After reading through how the Enigma Machine worked, you can probably guess how difficult it was to crack the codes that came out of it. If you couldn’t gauge its complexity, then let me help you out.

For a single encoded message, there are a total of 158,962,555,217,826,360,000 possible settings (in other words, it’s almost 159 million million million settings) of the Enigma Machine, only one of which is correct! It also means that you have to work through these many settings to find the one correct setting. I think locating a needle in a haystack would be a cakewalk compared with this.

calculator meme

For a normal human being working without the aid of machines, it would take hundreds of years to go through all these possible settings, and there would still be no guarantee of success. Obviously, you could not possibly take that much time to decode a message in the theater of war, given the fact that the Nazi Army changed the settings of the machine as the clock struck 12 each day at midnight. All you had to work with was a meager 24 hours to go through trillions of millions of possible settings to decode a single message!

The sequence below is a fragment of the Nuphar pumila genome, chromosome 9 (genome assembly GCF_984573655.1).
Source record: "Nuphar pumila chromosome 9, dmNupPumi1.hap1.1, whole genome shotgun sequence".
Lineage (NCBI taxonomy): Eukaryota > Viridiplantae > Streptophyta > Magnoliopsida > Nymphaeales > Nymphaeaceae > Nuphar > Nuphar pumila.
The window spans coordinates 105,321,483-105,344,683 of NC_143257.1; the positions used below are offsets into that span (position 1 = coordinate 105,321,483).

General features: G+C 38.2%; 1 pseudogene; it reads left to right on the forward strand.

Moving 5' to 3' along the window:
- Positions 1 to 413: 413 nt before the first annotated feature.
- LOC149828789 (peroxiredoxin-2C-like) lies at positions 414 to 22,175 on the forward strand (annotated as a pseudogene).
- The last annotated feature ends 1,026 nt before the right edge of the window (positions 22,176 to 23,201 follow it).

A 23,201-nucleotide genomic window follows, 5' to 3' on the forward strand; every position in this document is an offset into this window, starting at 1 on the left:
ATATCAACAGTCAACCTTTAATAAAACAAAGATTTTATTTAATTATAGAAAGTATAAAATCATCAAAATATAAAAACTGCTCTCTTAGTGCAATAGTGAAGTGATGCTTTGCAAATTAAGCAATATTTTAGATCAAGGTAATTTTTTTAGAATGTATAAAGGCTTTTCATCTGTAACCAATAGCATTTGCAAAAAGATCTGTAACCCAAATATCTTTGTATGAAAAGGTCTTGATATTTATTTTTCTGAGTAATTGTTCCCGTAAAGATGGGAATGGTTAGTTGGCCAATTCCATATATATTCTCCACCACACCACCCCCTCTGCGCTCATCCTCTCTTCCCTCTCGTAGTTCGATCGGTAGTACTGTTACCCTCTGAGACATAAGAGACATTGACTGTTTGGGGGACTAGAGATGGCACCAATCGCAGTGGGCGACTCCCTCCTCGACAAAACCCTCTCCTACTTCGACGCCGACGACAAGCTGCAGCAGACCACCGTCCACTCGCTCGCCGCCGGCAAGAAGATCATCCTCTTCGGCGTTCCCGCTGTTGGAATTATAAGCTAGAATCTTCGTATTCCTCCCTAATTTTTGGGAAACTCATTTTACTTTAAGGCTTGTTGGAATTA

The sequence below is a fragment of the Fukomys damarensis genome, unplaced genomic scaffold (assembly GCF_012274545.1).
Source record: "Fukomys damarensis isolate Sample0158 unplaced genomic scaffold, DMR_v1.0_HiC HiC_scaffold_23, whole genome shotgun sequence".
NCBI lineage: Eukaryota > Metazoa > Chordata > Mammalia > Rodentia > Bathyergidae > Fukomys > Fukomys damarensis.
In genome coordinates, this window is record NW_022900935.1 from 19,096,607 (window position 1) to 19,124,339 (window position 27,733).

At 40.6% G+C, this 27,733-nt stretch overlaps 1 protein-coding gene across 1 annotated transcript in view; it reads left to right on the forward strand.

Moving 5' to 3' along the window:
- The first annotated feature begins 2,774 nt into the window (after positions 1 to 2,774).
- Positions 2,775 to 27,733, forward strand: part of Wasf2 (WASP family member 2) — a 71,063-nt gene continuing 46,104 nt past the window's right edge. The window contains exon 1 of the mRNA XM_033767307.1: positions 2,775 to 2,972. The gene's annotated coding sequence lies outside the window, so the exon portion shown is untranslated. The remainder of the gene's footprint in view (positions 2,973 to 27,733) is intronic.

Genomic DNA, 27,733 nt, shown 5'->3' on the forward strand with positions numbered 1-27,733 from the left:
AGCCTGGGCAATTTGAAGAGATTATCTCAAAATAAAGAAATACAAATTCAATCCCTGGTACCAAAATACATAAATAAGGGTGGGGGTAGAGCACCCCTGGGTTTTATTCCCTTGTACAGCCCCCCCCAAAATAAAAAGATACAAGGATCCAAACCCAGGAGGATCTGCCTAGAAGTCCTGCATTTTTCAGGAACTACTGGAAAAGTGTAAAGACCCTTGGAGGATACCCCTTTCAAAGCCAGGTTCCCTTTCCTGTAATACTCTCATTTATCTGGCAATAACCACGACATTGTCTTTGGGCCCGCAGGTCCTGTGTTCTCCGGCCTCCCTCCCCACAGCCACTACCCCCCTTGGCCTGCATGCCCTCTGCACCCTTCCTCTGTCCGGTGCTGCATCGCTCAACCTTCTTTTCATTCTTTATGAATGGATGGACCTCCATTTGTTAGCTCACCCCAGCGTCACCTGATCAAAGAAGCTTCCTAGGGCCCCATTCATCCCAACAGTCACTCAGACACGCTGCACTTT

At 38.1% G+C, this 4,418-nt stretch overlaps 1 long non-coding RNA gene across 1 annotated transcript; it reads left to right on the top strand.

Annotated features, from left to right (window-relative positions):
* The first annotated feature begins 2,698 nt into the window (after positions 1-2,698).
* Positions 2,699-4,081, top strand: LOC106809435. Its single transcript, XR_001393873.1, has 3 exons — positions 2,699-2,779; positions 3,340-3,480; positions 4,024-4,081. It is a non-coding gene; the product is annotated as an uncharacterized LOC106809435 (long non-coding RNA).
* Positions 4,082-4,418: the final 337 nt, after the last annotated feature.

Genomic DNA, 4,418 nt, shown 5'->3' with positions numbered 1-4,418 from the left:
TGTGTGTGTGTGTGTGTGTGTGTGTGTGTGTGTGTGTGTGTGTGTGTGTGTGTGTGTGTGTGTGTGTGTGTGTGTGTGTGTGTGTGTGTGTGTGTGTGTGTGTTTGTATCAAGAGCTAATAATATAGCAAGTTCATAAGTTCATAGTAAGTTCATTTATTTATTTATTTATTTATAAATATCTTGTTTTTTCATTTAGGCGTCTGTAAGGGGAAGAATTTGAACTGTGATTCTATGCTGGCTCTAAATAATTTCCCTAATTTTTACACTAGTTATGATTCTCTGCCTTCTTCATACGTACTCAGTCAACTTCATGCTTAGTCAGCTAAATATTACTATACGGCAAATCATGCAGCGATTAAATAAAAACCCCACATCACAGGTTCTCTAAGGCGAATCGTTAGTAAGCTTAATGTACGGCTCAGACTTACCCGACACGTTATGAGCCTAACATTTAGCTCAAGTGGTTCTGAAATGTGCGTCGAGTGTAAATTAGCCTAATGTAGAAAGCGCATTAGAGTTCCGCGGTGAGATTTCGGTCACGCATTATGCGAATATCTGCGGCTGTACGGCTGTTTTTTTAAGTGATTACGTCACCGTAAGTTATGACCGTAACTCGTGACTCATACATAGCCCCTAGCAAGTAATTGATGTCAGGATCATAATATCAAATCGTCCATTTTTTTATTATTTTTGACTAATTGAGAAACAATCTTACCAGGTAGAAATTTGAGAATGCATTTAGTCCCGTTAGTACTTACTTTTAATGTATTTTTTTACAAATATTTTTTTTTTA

Did They Ever Crack the Enigma Code?

Indeed they did!

A coterie of intelligent people from a wide range of fields, led by a mathematician named Alan Turing, actually found a flaw in the code and cracked it open!

What was the flaw in the code? Can you figure it out?

You may try if you want, but if you can’t find the flaw, don’t worry; we’ve got you covered. Here’s the second part of this article: How Did Alan Turing and His Team Crack The Enigma Code? In this article, we discuss how they spotted that critical flaw in the Enigma Code that caused the fall of the Nazi Army and brought the war to a swifter-than-imagined end.

References

  1. LaGuardia Community College
  2. Stanford University
  3. Department of Computer Science University of Miami
The short URL of the present article is: http://sciabc.us/IgMIJ
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About the Author:

Ashish is a Science graduate (Bachelor of Science) from Punjabi University (India). He spends a lot of time watching movies, and an awful lot more time discussing them. He likes Harry Potter and the Avengers, and obsesses over how thoroughly Science dictates every aspect of life… in this universe, at least.